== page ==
To Conduct General Aviation Weather Encounters Study
accidents account for the majority of aviation fatalities
and most of these weather accidents involve General Aviation
aircraft. Since GA aircraft are not equipped with voice or
data recorders, the specific causes for these accidents are
often unknown. In order to develop preventative measures,
it is therefore extremely important to gather insights and
data from pilots who were involved in weather-related incidents.
conjunction with the FAA, NASA/ASRS will examine a variety
of GA weather encounter issues. Some of the factors to be
analyzed include: VFR in IMC, icing encounters, unexpected
ceiling and/or visibility issues, disorientation, loss of
positional or situational awareness, loss of aircraft control,
controlled flight toward terrain (CFTT), and severe turbulence.
In short, any weather encounter that affects safety of flight
will be analyzed. Contributing elements such as pilot experience,
training, proficiency, weather briefings, and aircraft equipment
will also be studied.
most aircraft involved in weather encounter events reported
to ASRS are expected to be light single and twin, piston-engine
aircraft, all aircraft and rotorcraft involved in FAR Part
91 and 135 operations are to be included in this study piston,
turboprop, or jet.
time frame for this effort is from April 2005 through September
order to provide the level of detail needed to fully understand
the hazardous situation and the factors affecting it, ASRS
will begin contacting pilots who report general aviation weather
encounters to request their voluntary participation in completing
a written survey questionnaire. Reporter participation in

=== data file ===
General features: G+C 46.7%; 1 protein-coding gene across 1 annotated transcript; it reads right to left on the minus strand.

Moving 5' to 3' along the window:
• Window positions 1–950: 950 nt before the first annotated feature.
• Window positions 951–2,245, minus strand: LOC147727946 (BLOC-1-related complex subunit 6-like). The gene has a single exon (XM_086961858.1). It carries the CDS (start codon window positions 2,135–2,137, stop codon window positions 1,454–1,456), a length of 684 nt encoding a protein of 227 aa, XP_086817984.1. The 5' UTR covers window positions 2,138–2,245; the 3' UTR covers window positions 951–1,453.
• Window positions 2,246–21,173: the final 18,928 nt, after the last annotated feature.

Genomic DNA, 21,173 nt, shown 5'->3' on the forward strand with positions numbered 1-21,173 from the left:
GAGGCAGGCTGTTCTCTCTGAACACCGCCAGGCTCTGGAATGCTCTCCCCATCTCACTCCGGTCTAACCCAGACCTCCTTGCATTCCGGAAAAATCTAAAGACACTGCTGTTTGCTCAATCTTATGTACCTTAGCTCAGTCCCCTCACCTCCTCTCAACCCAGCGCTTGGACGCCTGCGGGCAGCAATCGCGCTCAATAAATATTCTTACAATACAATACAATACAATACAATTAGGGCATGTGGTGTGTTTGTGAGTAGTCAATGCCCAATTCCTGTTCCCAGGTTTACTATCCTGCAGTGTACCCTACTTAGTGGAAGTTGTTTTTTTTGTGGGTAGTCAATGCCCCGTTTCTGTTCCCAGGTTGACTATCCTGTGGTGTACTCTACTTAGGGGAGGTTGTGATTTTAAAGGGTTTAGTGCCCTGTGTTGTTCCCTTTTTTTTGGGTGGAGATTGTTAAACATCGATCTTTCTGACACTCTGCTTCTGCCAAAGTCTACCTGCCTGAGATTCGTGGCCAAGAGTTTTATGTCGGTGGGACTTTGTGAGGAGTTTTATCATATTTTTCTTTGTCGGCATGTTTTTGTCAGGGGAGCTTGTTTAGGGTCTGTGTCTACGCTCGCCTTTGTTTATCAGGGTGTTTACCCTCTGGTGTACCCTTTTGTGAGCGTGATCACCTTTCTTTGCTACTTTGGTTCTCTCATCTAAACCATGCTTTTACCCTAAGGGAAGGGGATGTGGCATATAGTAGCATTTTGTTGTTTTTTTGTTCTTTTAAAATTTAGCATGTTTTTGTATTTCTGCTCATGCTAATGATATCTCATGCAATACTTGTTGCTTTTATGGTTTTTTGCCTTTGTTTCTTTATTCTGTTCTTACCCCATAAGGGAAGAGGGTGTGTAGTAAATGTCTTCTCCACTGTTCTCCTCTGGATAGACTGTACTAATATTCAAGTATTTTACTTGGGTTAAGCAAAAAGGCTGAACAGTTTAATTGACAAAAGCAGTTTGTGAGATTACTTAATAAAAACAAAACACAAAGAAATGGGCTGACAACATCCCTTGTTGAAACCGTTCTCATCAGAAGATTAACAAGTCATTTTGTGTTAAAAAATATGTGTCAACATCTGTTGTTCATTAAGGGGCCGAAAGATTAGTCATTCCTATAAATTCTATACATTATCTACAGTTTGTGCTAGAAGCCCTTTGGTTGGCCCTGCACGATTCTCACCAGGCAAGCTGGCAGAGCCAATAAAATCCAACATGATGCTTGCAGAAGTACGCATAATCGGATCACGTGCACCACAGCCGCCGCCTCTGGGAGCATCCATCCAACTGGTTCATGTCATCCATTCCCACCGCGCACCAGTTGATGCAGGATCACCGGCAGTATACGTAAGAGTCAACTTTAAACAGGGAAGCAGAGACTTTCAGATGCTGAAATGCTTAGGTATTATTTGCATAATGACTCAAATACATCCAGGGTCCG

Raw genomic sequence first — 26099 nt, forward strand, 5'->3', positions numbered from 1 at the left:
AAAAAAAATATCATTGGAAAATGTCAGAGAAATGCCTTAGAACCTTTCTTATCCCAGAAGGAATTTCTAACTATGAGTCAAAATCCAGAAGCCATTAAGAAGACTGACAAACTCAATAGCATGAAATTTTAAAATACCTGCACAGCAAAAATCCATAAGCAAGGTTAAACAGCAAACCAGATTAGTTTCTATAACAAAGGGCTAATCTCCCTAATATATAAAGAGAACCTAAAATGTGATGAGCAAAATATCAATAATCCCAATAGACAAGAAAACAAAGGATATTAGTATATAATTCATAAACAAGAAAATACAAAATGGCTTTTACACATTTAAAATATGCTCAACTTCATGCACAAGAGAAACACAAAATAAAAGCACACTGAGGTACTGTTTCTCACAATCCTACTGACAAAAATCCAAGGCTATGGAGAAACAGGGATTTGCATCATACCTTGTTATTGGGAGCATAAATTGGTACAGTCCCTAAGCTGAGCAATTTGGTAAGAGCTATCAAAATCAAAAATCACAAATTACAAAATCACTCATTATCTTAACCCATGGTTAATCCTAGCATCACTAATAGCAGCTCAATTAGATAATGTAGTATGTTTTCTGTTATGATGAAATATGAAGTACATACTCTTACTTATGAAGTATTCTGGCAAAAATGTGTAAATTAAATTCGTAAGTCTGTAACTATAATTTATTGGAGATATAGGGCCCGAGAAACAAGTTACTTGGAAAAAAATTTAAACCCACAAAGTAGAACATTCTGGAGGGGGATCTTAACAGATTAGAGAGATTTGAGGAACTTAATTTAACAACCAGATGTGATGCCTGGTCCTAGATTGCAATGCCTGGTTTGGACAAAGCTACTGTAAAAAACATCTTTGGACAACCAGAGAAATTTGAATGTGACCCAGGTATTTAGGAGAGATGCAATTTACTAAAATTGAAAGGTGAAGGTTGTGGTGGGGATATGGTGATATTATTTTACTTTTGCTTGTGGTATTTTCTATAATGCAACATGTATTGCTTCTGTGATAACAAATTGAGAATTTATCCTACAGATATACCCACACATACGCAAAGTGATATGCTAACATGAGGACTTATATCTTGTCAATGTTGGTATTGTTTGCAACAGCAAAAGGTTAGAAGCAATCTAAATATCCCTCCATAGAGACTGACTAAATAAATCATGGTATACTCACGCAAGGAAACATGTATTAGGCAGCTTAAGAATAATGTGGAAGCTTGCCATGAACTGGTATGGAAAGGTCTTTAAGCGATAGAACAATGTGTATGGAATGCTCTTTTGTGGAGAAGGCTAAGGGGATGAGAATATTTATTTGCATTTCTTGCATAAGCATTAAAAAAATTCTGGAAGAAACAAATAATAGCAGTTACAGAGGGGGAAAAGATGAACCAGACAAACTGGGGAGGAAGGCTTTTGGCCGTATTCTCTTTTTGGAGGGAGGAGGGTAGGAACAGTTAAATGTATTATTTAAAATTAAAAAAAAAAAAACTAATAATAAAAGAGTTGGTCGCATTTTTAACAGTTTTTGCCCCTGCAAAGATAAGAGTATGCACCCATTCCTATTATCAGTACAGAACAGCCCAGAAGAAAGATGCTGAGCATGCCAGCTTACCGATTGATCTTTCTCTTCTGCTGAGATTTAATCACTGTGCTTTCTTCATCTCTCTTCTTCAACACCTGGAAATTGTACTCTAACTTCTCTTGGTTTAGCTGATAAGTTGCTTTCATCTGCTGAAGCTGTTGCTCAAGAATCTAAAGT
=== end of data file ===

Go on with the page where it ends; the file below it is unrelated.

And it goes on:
the survey is strongly encouraged.
identifying information (names, company affiliations, etc.)
will be removed before the ASRS research data is given to
support FAA and industry efforts to improve awareness, knowledge,
training, and procedures related to aviation weather, ASRS
strongly encourages general aviation pilots who experience
adverse weather encounters to report these incidents to the
Program and to participate in the Weather Encounters Study.
back in the days of the Wright Flyer and the Boeing 737-200,
aircraft control was directly dependent upon real-time pilot
input. The "pilot action - aircraft reaction" algorithm
tended to reduce the possibility of distraction or complacency
during aircraft maneuvering.
today's fully automated, glass cockpit environment, the pilot's
role has become more supervisory and the requirement for direct
control input is diminished or absent. When automation functions
reliably, as it does most of the time, it can induce pilots
to be less alert in monitoring its behavior. As these recent
ASRS reports illustrate, pilots must guard against distractions
and automation complacency in order to ensure that the aircraft
performs as directed and anticipated.
from the Line
and track or heading deviations continue to represent a significant
percentage of the incidents submitted to ASRS. In each of
the following reports, the deviations resulted when automation
failed to perform as expected. Each report also contains an
observation worth noting.